MW:  Between that and ’82, most of what I did was NOW or social work things. I did work on things like child abuse legislation and that kind of stuff. I’ve always been a macro person concerned about organizational change. When I taught social work, I taught social policy and organizational behavior kinds of things. I used my NOW connections, and things I had learned through NOW, and I took things to NOW.

There’s no question that my ’60s experiences taught me about organizing, like how to do marches and things. That was very helpful. The interesting thing is, even when I was teaching, I would talk about some of these things. You can use analogies. It’s like when you plan a march, I call it “walking the route.” If you’re in charge of a march, you actually walk the route in advance to see if you have a permit.

First of all, learn how to get a permit. Is there construction on the street? Are there bricks that are torn up? Have you walked the route to see what might come up? When you plan an activity, walk the route, go in the room and look to make sure the mics are where they’re supposed to be, the chairs are where they are supposed to be. It’s a good practice for anything you’re doing. I used to be able to bring those experiences to other parts of my life.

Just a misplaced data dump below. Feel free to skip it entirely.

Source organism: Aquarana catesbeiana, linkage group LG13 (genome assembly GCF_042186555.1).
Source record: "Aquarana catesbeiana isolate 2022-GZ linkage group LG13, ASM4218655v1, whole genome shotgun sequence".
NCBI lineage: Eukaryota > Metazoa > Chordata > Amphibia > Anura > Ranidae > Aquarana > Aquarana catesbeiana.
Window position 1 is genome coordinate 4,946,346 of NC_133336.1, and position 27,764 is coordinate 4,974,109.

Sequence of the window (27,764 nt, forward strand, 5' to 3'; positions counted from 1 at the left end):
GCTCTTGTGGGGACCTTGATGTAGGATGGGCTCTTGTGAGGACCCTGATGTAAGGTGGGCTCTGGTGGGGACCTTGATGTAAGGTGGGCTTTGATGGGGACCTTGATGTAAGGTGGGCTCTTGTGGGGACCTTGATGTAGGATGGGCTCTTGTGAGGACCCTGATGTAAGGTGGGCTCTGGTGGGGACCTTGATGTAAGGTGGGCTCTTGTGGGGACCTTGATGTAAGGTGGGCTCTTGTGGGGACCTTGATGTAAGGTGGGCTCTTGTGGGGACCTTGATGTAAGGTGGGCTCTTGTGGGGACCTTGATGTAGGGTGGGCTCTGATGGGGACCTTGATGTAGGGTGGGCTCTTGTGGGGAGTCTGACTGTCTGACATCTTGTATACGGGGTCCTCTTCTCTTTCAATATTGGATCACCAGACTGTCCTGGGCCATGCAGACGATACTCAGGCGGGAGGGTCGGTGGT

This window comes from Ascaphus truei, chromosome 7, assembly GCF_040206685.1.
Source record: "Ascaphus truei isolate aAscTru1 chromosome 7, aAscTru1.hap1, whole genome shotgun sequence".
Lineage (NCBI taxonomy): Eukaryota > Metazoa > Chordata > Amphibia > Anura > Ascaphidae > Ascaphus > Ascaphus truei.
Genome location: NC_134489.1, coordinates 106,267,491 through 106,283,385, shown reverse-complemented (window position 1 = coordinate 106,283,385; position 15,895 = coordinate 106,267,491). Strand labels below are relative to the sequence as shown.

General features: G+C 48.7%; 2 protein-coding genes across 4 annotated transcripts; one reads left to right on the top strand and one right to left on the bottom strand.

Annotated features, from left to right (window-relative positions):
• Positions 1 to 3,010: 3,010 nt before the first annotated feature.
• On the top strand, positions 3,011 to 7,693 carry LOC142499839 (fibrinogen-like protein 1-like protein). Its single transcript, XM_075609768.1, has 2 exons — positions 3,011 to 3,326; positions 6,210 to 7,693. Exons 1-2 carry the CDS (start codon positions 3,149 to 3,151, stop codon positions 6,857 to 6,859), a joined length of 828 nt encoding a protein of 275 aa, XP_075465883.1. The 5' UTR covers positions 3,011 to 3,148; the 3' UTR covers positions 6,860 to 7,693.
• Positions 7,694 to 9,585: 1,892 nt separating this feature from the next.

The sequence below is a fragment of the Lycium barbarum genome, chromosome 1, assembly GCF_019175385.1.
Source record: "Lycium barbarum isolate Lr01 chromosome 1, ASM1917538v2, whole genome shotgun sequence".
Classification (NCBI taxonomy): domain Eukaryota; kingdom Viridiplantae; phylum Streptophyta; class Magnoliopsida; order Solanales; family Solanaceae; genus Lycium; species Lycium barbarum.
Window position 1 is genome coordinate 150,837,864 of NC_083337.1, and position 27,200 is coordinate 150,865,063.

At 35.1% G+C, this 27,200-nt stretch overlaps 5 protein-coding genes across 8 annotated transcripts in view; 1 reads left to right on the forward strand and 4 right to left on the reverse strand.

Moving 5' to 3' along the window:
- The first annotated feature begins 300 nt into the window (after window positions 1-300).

I’ve seen a lot of people who don’t, and then they’re surprised. It’s like if I was presenting at a conference somewhere, I’d go in and look at the room first. I would just get a sense of what I might have to think about, even this silly thing like, is there water up there? There are a lot of things that I was able to learn and pass on in different ways.

Working in government with the legislature is not unlike working with the board of directors. The processes are similar, so there’s a lot of transfer of competencies that you could use, if you think about it in that way. I was on the board of my church here for a while. I tend to be asked to be in those positions or maybe because I talk so much and I’ve been able to use a lot of the things that I’ve learned that way.